Do people really use GitHub artifacts for documentation?

I have not used them before, but they only last 90 days at most for public repositories. Do you have to set up a process to run the action again if you don't make changes to the relevant branch in that time period?

For documentation, you generate it, then commit it to a separate branch (example). Then you have GitHub pages serve the contents of that branch. The branch contents won't go away, of course.

Artifacts are generally not used for documentation, I don't think. What I use them for is in CI, I'll generate a log with verbose test information, and I'll upload that as an artifact. Then if the tests fail for some reason, I can inspect the log to better understand what happened.

Thanks. These were some of the first hits when researching, and they both do this, but don't mention automatic expiration.

Edit: This is also what GitHub itself tells you to do.

Curious. They do mention deploying to an orphaned branch, but then use an artifact when automating with GHA.

Perhaps deployed artifacts are immune from the retention limit, so both approaches work?

Or the action is set to run nightly, so it’s always “fresh” even if nothing has changed.

Or they have releases more frequently than every 90 days, and don’t realize there’s going to be a problem.


Is there a practical solution for doing this locally? Or is the lack thereof why anyone would use GitHub Actions? It seems to me that running a script when committing locally would be a better idea than having to use runners, but I don't know how to do that yet.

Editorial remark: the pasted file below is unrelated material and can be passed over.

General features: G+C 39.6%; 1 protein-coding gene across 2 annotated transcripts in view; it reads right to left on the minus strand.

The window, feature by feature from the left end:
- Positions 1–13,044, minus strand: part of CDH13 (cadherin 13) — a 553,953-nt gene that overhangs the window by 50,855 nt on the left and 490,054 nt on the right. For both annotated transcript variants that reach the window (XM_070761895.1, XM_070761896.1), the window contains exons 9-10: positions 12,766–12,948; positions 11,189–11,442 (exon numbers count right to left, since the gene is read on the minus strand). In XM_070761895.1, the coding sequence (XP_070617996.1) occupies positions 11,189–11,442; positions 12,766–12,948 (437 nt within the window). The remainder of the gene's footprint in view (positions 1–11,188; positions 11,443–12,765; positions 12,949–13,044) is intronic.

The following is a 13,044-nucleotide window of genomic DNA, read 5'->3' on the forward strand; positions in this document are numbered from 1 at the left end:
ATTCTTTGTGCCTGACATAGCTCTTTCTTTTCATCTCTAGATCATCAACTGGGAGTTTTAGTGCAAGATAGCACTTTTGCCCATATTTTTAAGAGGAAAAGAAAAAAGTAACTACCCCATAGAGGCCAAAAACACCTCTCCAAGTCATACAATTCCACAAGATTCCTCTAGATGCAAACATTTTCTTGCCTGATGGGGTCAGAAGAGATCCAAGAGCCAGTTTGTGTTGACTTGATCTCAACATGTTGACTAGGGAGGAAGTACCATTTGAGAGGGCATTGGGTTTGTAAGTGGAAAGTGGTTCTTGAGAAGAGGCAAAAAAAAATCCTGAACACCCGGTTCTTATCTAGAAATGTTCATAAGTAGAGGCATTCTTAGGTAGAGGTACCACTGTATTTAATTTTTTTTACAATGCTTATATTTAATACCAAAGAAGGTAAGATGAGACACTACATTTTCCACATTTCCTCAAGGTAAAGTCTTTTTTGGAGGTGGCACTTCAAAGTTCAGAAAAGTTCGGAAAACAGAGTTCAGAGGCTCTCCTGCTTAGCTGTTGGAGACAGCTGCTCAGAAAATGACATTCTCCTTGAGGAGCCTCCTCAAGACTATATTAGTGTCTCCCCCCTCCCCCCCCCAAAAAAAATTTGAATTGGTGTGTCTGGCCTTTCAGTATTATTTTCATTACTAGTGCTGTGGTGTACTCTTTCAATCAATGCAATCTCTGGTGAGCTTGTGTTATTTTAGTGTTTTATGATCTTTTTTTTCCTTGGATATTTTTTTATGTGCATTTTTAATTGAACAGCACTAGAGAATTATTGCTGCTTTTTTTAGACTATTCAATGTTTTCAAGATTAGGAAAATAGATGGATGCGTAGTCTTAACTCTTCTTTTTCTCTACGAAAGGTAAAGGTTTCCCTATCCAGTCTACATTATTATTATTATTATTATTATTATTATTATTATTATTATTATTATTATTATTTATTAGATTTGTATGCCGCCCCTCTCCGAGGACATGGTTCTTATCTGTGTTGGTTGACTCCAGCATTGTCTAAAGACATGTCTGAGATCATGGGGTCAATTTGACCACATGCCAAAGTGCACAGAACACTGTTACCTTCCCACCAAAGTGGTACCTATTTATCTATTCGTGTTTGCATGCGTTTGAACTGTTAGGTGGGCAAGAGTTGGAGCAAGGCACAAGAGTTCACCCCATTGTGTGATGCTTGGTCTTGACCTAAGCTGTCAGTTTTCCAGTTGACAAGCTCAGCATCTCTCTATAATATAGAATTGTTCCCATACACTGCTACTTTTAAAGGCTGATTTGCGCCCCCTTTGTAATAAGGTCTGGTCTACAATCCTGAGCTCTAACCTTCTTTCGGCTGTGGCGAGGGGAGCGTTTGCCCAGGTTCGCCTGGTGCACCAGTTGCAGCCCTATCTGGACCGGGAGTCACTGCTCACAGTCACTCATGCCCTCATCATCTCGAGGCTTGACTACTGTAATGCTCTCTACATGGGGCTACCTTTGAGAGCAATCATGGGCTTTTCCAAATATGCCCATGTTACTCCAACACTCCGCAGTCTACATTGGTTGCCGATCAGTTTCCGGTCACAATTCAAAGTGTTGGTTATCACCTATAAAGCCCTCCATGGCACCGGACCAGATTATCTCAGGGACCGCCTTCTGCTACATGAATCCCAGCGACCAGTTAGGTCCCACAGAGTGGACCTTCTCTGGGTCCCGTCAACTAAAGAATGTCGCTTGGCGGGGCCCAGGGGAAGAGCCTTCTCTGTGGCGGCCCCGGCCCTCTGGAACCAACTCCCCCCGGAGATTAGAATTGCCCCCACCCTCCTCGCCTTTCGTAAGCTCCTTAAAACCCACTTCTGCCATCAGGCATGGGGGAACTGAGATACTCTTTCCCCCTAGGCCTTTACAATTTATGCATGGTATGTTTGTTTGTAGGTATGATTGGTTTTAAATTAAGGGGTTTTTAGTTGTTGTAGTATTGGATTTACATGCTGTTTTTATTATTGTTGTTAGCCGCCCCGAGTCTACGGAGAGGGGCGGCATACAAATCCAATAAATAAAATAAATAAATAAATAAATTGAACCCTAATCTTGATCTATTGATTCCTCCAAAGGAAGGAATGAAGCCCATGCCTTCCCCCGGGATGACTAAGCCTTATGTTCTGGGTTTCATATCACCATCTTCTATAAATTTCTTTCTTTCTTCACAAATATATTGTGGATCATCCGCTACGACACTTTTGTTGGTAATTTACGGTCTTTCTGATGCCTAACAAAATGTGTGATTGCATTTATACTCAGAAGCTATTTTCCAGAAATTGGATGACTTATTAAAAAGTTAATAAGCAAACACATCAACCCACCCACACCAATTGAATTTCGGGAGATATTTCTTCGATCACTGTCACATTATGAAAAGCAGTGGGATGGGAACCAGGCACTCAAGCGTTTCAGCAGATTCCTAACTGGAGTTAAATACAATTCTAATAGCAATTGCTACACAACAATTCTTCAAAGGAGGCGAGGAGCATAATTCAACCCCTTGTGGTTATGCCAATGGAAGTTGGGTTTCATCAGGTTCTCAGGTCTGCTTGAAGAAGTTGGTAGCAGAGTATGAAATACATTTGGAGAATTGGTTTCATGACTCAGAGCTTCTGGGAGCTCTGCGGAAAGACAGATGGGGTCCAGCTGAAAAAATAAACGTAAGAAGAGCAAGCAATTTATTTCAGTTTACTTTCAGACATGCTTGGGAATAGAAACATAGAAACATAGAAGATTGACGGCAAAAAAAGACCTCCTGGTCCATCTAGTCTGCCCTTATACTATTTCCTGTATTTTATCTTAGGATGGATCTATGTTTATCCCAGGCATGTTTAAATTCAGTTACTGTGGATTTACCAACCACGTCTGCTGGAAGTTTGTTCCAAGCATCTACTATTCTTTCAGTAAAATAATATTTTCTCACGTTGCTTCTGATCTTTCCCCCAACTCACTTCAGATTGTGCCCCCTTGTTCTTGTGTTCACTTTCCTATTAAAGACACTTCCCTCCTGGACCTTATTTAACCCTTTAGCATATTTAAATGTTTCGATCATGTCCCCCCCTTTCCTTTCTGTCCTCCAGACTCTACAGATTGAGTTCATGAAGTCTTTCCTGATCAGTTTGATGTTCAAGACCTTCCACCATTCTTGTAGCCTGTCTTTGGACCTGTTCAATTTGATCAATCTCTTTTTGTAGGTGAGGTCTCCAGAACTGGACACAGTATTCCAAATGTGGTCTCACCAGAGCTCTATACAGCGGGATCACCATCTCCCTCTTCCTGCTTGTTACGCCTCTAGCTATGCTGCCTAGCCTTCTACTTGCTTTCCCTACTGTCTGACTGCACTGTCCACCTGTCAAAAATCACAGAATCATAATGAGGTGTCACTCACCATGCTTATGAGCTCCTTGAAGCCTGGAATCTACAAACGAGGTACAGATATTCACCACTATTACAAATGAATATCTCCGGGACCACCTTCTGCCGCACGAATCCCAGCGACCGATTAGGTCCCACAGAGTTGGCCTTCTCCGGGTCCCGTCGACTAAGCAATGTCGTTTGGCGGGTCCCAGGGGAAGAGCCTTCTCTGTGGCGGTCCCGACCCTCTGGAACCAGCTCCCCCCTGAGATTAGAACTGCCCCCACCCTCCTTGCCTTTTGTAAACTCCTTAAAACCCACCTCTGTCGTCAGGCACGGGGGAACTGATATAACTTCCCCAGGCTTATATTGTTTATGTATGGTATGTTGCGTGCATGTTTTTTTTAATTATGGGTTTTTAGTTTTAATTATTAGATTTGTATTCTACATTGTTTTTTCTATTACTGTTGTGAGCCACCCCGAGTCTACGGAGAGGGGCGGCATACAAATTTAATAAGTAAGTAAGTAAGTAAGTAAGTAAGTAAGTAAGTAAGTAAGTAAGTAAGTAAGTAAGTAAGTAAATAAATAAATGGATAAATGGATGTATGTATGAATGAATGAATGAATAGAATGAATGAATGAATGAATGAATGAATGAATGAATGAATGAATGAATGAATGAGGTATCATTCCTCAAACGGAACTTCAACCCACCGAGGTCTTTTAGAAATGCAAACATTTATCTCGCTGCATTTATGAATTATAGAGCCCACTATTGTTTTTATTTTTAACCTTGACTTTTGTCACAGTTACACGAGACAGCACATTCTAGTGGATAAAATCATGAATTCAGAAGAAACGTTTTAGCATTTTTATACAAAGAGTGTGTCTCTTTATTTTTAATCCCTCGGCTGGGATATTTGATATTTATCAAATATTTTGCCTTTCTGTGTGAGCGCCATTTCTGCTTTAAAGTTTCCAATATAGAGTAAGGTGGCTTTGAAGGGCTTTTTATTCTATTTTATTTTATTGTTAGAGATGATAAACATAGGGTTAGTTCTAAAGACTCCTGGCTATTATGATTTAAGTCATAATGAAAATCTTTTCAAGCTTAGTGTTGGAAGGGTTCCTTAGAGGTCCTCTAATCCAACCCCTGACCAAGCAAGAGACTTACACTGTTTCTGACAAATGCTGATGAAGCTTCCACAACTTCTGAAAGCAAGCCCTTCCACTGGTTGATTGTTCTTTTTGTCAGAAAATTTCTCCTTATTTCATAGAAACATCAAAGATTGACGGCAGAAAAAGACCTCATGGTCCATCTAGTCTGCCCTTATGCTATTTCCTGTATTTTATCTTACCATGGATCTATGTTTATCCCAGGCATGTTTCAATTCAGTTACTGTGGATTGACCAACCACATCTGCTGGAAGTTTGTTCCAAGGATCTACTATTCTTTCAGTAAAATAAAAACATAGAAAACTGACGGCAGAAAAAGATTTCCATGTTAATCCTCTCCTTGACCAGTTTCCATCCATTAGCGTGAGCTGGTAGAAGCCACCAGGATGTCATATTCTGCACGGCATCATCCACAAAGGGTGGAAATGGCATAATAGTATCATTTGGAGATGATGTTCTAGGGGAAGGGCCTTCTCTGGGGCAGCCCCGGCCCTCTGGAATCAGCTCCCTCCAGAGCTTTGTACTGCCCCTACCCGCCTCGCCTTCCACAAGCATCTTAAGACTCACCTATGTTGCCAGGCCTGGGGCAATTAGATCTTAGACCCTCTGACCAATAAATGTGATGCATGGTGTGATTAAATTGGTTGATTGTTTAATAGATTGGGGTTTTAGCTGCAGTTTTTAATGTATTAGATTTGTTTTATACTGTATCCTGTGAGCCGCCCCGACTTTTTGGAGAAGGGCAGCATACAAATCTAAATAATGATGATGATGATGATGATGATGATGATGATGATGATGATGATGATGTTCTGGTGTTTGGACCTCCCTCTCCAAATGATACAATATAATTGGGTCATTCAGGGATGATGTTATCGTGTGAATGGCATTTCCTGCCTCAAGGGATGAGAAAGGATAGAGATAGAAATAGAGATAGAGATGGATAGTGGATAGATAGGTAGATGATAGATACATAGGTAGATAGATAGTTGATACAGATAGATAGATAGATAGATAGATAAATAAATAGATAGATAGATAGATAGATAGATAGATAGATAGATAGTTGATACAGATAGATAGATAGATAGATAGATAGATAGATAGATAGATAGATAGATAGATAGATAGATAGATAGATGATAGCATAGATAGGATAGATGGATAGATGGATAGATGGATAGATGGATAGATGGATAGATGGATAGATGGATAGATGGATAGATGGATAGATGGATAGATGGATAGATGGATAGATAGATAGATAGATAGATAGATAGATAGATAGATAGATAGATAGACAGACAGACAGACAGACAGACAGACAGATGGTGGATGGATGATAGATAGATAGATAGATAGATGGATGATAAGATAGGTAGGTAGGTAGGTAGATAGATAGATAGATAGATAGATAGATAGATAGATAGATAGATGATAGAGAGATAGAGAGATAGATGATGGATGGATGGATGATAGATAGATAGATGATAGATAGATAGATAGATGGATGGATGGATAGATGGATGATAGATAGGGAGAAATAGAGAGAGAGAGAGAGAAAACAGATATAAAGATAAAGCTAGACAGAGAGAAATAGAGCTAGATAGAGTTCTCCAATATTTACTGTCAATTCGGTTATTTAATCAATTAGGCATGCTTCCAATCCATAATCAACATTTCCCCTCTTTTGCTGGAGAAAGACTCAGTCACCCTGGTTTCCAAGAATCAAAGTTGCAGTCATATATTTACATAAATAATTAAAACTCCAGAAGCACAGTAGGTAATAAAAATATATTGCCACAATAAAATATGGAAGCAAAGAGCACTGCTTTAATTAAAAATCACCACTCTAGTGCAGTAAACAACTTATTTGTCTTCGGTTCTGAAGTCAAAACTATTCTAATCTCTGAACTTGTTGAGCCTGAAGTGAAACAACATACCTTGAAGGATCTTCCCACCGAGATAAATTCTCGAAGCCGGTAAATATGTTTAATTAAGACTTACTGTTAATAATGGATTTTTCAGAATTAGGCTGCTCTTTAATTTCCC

I found this, which I think would also be a fine time to run the local "action", but I think after-commit still makes the most sense?

i’m not an expert on git, but i’m curious what the impact of this on repo weight is? i feel like constantly checking-in a large number of frequently-changing generated files is going to very rapidly “age” the repository and make it difficult to use the package with SwiftPM, which currently performs a deep clone of all package repositories.

i mention this because years ago, i stored a large number of generated files in the swift-png repository which changed frequently and caused it to become very slow to use with SwiftPM today. many other ecosystem packages (e.g. swift-collections) have a similar problem and there are few remedies short of rewriting the git history, which is a nonstarter if the project has more than one contributor.

My understanding is that an artifact is equivalent to this: a 1-commit branch that only gets "force pushed". Is it different? If not, then using actions doesn't solve anything, other than if you're like me and don't know how to script the equivalent local commands yet.

You can use git checkout --orphan

--orphan <new-branch>

Create a new unborn branch, named <new-branch>, started from <start-point> and switch to it. The first commit made on this new branch will have no parents and it will be the root of a new history totally disconnected from all the other branches and commits.